The Most Urgent Challenge is Inequality

Comments: Late Capitalism reveals itself to be like Late Feudalism

The Most Urgent Challenge is Inequality

By Luigino Bruni

Published in Avvenire on 16/09/2012

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Growth is a challenge, inequality even more so.  The increase of inequality in capitalist economies is becoming the first real obstacle to socio-economic development.  Because of the great inequality of opportunities, rights and freedoms, the drugged wealth we have created is not fertile, generating authentic development.  How could it be any different, after all?  Only work generates jobs.  If we were to take another look at the journey from the Industrial revolution to today, we would become aware of how preoccupying the index of inequality is in a market economy.  After a substantial decrease in western economies of the nineteenth century, caused by the passage from feudal social and economic structures, to a more dynamic market economy, in the last decades triumphant capitalism is causing inequalities to increase once again, bringing them to almost initial levels. 

In the USA, the first fortune 500 managers earn on average 10 million dollars yearly, and the 20 wealthiest hedge funds managers (the most speculative investments) gain totally, more than the sum of the incomes of those same 500 managers.  There’s more: today, the inequality present inside the United States is very similar to that in countries which are only now leaving feudal social structures.  Well then, our late capitalism is looking more like late feudalism, as if two centuries of economic development and rights earned, have served for nothing, or too little, in terms of inequality.  Too much market is producing the same uncivil fruits as the absence of markets.  This is an urgent and grave message, also because it contradicts the reformist utopia profoundly associated with the birth of modern political economy, when the development of markets was seen by the illuminati as the main instrument to overcome feudal ways and go towards a democratic society of free and equal people, not foreseen, yet agonized by them.      

In fact, while development of markets also meant development of work and of rights, the economy was overall faithful to its original vocation; but, late generation capitalism, founded upon financial incomes and debt, is bringing the world back towards a rigid polarization between classes which had been believed surpassed.  Why?  First of all the 4/5 of so called absolute poor (approx. two billion people who live with less than 2 dollars a day) are no longer found in what we call ‘Poor Countries’ but in countries with medium to high incomes.  This shows us a new epoch-making fact: the line of demarcation between rich and poor is always less tied to a geographical (North-South) but is shifting more to the interior of every country: globalization has in fact deeply changed poverty morphology.

For this reason, today, the relationship between the GDP of countries and the various indicators of wellbeing and malaise is becoming less significant and useful.  If we take the GDP of countries with medium-high per-capita income (e.g. Ocse Countries) and we crossed them with fundamental indexes for people’s lives such as life expectancy, children’s welfare, mental illness, obesity, crime, youth school grades, and social mobility, we discover that nothing significant comes to the fore, because data is very similar between itself.  Things change dramatically though if, instead of the GDP index we take inequality indicators (among which the famous ‘Gini Index’), because we’ll discover great differences in those fundamental indexes within these same countries.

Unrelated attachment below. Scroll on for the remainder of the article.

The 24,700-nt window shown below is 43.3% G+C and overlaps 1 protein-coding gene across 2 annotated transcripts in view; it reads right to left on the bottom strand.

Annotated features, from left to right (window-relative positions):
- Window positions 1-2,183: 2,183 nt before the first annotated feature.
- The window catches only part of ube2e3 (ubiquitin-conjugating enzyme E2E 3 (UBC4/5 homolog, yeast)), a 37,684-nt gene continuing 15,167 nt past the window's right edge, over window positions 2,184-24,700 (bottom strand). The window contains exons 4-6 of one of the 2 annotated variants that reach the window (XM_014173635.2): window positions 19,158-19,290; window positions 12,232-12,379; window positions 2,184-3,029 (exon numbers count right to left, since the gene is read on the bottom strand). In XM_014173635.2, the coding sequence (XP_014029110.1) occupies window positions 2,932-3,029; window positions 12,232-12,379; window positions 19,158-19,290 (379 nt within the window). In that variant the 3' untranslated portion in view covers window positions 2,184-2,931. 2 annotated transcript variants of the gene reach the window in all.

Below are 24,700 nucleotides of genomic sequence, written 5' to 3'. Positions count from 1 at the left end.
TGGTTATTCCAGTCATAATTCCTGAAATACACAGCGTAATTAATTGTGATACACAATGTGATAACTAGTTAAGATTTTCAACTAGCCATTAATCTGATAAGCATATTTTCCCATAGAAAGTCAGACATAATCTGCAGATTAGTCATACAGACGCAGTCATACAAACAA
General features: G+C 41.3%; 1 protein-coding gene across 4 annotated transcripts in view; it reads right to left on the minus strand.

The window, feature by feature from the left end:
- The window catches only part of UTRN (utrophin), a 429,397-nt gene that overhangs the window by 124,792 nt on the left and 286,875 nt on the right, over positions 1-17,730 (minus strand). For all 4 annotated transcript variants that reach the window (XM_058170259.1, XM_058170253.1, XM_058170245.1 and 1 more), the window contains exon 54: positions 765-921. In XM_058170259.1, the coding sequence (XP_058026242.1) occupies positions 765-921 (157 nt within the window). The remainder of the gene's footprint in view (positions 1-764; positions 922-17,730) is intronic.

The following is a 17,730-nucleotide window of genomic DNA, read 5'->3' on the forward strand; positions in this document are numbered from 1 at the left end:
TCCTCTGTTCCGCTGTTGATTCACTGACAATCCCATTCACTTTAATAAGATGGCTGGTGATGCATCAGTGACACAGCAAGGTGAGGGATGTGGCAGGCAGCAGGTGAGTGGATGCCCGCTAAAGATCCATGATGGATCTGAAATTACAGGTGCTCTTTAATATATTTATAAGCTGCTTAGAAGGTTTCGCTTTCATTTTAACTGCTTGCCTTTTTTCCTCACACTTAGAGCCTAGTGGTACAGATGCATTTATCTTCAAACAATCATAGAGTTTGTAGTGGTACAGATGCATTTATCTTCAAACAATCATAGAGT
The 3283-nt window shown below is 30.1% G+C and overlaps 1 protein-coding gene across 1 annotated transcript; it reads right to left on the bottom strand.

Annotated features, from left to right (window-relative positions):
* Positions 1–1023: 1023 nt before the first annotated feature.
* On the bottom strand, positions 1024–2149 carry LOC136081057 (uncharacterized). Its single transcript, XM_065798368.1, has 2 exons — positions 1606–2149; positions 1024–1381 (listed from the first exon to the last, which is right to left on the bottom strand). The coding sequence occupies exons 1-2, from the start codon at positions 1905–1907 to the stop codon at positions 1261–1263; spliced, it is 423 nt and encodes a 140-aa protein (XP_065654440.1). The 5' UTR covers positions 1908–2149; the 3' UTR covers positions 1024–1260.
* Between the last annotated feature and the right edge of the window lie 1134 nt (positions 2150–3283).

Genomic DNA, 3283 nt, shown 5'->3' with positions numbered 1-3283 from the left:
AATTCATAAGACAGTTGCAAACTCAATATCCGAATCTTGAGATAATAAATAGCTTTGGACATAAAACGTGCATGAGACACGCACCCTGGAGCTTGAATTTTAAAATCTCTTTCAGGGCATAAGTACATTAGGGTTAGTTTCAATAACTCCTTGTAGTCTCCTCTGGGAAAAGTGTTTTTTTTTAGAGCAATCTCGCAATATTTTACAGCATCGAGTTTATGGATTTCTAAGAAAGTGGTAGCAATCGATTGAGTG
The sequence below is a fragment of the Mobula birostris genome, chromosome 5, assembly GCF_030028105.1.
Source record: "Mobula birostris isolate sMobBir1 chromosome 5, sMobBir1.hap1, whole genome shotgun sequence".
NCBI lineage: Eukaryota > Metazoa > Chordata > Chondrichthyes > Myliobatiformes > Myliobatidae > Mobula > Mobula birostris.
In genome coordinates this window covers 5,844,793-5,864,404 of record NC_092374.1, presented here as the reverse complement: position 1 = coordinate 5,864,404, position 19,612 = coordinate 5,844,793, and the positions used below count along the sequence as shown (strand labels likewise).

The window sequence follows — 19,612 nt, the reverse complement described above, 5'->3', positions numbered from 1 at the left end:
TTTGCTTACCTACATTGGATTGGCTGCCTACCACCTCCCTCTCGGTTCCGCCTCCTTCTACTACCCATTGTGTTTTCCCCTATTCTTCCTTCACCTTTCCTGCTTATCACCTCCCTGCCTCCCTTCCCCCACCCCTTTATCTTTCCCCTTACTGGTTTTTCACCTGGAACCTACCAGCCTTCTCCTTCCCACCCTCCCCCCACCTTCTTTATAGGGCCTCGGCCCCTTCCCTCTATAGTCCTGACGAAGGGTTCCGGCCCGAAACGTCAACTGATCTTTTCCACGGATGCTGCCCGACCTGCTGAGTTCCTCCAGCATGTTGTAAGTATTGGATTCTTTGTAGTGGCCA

In other words, in terms of life expectancy, of health, of human capital, of capabilities, as Amartya Sen would say, there is a much bigger difference between an English office worker and an English woman of Caribbean origins with a casual job and lower education, who lives in London’s poorest quarters and is perhaps a single-mother, than between an English office worker and a Peruvian office worker; a difference which becomes even smaller when we compare an English top manager with one from South America.  Inequality is a grave public malady, of which the entire population of a country suffers, including even the upper class - as much recent data shows- because inequality increases social envy, status mentality, insecurity and the unhappiness of all.

Therefore, coming back to the today of Italy and Europe, those who truly love the common good and work towards true economic recovery, must worry a little less about the GDP and do more about reducing inequality.  If we continue to tax work, gasoline, first houses, raising income taxation (VAT…), and not taxing big stocks and estates, financial incomes, as well as all other kinds (including those of status positions within many protected feudal categories), we will keep looking at the wrong indicators, to confuse effects with causes, to measure things which distract us from the great challenges of the crucial moment we are living in.

Hope resides mainly in young people who have less tolerance for inequalities:  from their indignant non-resignation can begin a new social and economic season, where l’égualité, not only formal but of substance, can once again be one of the greatest values of our civilization.

All of Luigino Bruni's comments on Avvenire can be found under Avvenire Editorial.

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